Tufts RAs strike on freshman move-in day

Schools

Resident assistants say they deserve a stipend on top of free housing from the university.

A group of students and young people holding signs in front of a Tufts academic building
RAs and community members picket outside Tufts University’s Joyce Cummings Center on Aug. 29. Chloe Courtney Bohl / Boston.com

Undergraduate resident assistants at Tufts began a 24-hour strike on Tuesday morning as new students arrived on the university’s Medford campus to move into their dorms. 

Freshmen checking in at Tufts’ Joyce Cummings Center were greeted by a group of about 50 RAs and community members picketing outside. Call-and-response chants of “What’s disgusting? Union busting!” filled the air, punctuated by supportive honking from passing cars.

The RAs unionized last year under OPEIU Local 153, a local affiliate of the Office and Professional Employees International Union, and have been negotiating a new contract with Tufts since February. The university currently compensates them with free on-campus housing, and has offered during negotiations to also cover their meal plans. 

But the RAs, who live with underclassmen in dorms and assist them with everything from maintenance problems to health emergencies, say that offer doesn’t go far enough. Union bargaining committee members told the Tufts Daily last week that they believe they deserve a “modest” stipend in the range of a few thousand dollars.

  • An academic building surrounded by trees and bushes, with a bench in the foreground

    Tufts RAs authorize a strike beginning on move-in day

In response, the university told the Tufts Daily that its offer to cover room and board aligns with the “industry standard.”

In reality, compensation plans vary widely between schools — among private, medium-sized universities like Tufts, some pay RAs stipends of several thousand dollars, and others cover room or room and board, as Tufts is offering to do.

After bargaining sessions between the university and the union reached a deadlock over their proposed compensation plans, the RAs voted last week to authorize an ongoing strike until the university met their demands. On Tuesday, Anisha Uppal-Sullivan, an RA and member of the union’s bargaining committee, told Boston.com that the RAs would strike for just 24 hours — enough time to make their point, without abandoning their residents.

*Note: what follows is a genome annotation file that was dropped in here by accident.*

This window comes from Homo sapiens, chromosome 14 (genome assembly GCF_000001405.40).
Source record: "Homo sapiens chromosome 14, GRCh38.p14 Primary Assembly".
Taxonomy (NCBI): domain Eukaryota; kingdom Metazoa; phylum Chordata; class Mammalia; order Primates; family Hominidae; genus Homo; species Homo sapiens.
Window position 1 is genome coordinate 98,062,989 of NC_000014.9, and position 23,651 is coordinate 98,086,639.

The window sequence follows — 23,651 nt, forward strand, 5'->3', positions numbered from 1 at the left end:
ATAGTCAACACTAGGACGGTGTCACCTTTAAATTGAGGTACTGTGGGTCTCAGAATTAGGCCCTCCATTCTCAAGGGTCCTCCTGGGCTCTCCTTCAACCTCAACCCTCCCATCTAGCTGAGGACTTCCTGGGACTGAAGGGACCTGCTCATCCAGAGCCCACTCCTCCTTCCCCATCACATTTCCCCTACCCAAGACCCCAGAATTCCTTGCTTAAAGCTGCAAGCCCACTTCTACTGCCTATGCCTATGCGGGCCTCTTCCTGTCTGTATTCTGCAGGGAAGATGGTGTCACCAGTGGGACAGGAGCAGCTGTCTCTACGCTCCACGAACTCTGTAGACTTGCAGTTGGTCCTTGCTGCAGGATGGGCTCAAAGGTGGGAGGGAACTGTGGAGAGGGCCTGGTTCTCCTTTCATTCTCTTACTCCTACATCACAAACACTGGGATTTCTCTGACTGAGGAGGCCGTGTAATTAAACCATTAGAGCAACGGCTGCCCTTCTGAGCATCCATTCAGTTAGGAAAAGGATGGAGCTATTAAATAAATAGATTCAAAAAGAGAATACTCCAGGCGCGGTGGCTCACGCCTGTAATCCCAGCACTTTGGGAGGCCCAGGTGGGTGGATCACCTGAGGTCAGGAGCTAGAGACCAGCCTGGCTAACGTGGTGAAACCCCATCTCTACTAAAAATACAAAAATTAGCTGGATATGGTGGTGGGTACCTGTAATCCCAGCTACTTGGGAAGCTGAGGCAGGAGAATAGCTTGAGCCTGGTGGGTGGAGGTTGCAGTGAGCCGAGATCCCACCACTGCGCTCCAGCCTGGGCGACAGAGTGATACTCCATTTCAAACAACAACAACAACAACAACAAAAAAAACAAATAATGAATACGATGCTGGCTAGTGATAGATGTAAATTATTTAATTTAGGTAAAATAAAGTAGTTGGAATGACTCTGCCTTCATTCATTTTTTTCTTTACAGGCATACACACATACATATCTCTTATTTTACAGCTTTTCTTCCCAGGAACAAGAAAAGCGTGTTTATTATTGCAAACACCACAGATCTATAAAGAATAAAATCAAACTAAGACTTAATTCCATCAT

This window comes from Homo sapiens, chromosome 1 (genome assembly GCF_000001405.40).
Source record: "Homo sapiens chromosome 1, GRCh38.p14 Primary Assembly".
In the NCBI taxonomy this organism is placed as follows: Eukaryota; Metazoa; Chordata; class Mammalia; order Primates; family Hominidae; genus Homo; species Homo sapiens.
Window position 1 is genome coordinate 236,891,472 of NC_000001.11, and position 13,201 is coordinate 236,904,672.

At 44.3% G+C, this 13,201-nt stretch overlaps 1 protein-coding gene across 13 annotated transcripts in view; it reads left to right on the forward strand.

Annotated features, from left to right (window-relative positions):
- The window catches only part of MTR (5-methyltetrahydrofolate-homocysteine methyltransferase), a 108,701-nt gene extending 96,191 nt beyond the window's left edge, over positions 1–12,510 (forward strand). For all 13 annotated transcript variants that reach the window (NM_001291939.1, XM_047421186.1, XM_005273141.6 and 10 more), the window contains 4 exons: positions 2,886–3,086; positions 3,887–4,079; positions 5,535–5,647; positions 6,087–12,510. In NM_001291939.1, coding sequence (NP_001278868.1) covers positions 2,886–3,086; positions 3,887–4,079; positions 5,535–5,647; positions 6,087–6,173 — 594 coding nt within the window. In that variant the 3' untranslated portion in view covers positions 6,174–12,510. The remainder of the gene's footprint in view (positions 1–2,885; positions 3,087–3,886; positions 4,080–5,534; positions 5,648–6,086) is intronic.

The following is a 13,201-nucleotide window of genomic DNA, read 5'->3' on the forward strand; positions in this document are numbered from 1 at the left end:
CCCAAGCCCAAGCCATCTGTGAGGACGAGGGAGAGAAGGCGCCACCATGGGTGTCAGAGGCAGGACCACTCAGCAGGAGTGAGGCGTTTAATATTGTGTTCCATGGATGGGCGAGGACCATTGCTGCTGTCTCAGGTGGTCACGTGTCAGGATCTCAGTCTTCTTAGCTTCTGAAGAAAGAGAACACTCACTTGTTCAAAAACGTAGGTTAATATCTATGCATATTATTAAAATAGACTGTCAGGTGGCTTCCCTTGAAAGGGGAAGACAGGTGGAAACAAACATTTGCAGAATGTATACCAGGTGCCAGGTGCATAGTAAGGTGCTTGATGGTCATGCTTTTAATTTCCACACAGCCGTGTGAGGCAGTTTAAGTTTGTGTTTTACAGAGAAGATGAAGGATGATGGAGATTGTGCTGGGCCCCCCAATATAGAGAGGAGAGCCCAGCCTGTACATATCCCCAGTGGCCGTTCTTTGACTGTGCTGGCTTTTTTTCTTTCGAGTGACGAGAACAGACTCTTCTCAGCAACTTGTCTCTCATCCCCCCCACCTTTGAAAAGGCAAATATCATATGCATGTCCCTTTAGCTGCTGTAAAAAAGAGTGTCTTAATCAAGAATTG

During the strike, Tufts has staff filling in for RAs to support new students and their families during move-in.

Kymberly Sablad, a parent of an incoming freshman, told Boston.com she fully supported the RAs’ demands for more compensation. 

“An unhappy RA isn’t going to be a successful RA,” Sablad said. “So then I start getting concerned about what my kid is getting.”

Ultimately, Sablad thinks the RAs’ activism reflects positively on the value of a Tufts education.

“Tufts must be doing a good job,” she said. “I think that’s part of higher education. You start to find your voice, and not be afraid to use it, and stand up for what you believe in.”

Henry Ammirato, an RA who was picketing on Tuesday morning, agreed that social activism is embedded in Tufts’ social fabric. He hopes incoming students see the strike as a good thing.

“This is a pretty good sign of what Tufts is,” Ammirato told Boston.com. “I hope our message is not misconstrued. We’re not doing this to make [residents’] lives harder. We’re doing it because it’s the only thing we have.” 

The RAs have accused Tufts of threatening them with retaliation during contract negotiations, and have filed an Unfair Labor Practice charge against the university with the National Labor Relations Board, the federal agency that enforces workers’ rights to collectively bargain.

Tufts denies the charge. “The university, from the beginning of this process, has been diligent in meeting with, following up with, and engaging in collective bargaining in good faith,” Kalimah Redd Knight, a Tufts spokesperson, told the student newspaper over the weekend.

The university and the RA union will continue negotiations on Thursday. In the meantime, a host of students, community members, and other local unions were at the picket line on Tuesday to show their support for RAs. Members of OPEIU Local 6, a sister union of Local 153, and Boston University’s RA union, which formed earlier this year and is also asking for a stipend, showed up to chant and hoist signs in solidarity. 

Editor’s note: Boston.com co-op Chloe Courtney Bohl is a student at Tufts and has covered the RA issue for the Tufts Daily.


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